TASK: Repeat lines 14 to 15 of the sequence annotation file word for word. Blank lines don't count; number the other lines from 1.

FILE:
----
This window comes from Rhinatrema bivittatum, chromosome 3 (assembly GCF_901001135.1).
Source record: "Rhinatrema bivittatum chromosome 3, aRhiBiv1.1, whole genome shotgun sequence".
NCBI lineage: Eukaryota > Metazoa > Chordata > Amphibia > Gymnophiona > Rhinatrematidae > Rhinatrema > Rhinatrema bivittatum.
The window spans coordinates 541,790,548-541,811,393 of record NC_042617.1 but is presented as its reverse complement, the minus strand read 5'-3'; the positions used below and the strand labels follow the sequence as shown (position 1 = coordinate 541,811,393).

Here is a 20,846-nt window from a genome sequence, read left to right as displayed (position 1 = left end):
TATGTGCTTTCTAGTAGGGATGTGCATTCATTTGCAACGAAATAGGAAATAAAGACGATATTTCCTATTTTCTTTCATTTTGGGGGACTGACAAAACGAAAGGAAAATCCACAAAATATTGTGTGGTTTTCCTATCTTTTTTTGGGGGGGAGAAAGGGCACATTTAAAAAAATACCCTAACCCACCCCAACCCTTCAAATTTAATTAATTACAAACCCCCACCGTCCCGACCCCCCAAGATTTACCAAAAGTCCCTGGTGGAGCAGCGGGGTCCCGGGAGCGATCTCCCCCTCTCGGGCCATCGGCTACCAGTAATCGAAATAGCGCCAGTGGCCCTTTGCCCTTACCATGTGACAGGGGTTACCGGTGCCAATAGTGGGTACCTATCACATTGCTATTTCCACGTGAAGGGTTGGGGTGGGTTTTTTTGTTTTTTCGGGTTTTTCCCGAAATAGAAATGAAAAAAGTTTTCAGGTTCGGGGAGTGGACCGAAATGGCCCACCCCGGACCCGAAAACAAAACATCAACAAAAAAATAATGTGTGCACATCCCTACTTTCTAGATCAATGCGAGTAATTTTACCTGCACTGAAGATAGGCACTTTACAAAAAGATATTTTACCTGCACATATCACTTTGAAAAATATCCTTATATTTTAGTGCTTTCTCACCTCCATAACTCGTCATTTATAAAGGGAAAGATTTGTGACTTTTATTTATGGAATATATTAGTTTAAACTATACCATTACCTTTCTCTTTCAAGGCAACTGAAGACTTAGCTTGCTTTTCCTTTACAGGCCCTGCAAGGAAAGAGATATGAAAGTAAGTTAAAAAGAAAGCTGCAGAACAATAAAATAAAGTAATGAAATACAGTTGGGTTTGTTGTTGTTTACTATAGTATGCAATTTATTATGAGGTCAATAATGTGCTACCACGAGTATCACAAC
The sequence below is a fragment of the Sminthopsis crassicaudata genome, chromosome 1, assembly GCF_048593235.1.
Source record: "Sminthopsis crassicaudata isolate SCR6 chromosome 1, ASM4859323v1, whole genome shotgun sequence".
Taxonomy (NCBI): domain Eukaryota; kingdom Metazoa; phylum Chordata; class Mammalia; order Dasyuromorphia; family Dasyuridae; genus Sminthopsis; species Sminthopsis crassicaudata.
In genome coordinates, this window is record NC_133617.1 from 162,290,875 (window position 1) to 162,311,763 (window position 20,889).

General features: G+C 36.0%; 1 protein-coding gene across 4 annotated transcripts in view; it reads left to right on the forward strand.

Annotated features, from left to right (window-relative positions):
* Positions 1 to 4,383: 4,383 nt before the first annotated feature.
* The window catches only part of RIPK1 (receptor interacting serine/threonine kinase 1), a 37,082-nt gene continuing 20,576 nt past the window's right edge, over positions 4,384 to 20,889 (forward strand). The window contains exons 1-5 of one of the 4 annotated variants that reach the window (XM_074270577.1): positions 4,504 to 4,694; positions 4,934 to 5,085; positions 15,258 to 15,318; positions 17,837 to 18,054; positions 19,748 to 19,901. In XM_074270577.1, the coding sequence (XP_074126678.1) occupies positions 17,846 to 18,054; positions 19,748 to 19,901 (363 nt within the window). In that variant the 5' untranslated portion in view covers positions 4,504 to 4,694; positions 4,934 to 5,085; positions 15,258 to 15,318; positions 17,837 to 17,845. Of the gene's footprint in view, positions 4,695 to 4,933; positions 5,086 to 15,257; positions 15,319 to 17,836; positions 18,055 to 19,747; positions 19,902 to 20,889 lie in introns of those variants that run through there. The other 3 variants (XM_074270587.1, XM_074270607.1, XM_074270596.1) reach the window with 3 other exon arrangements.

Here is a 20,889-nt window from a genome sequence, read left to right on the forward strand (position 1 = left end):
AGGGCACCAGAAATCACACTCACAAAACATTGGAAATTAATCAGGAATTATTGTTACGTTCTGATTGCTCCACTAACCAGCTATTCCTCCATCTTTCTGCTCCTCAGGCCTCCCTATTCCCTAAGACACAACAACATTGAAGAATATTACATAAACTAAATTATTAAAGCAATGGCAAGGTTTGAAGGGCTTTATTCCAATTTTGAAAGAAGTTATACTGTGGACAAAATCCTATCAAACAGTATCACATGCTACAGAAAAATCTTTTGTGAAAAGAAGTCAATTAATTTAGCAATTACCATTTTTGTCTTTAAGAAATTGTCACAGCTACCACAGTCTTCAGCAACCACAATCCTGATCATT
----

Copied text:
* The window catches only part of RIPK1 (receptor interacting serine/threonine kinase 1), a 37,082-nt gene continuing 20,576 nt past the window's right edge, over positions 4,384 to 20,889 (forward strand). The window contains exons 1-5 of one of the 4 annotated variants that reach the window (XM_074270577.1): positions 4,504 to 4,694; positions 4,934 to 5,085; positions 15,258 to 15,318; positions 17,837 to 18,054; positions 19,748 to 19,901. In XM_074270577.1, the coding sequence (XP_074126678.1) occupies positions 17,846 to 18,054; positions 19,748 to 19,901 (363 nt within the window). In that variant the 5' untranslated portion in view covers positions 4,504 to 4,694; positions 4,934 to 5,085; positions 15,258 to 15,318; positions 17,837 to 17,845. Of the gene's footprint in view, positions 4,695 to 4,933; positions 5,086 to 15,257; positions 15,319 to 17,836; positions 18,055 to 19,747; positions 19,902 to 20,889 lie in introns of those variants that run through there. The other 3 variants (XM_074270587.1, XM_074270607.1, XM_074270596.1) reach the window with 3 other exon arrangements.

Here is a 20,889-nt window from a genome sequence, read left to right on the forward strand (position 1 = left end):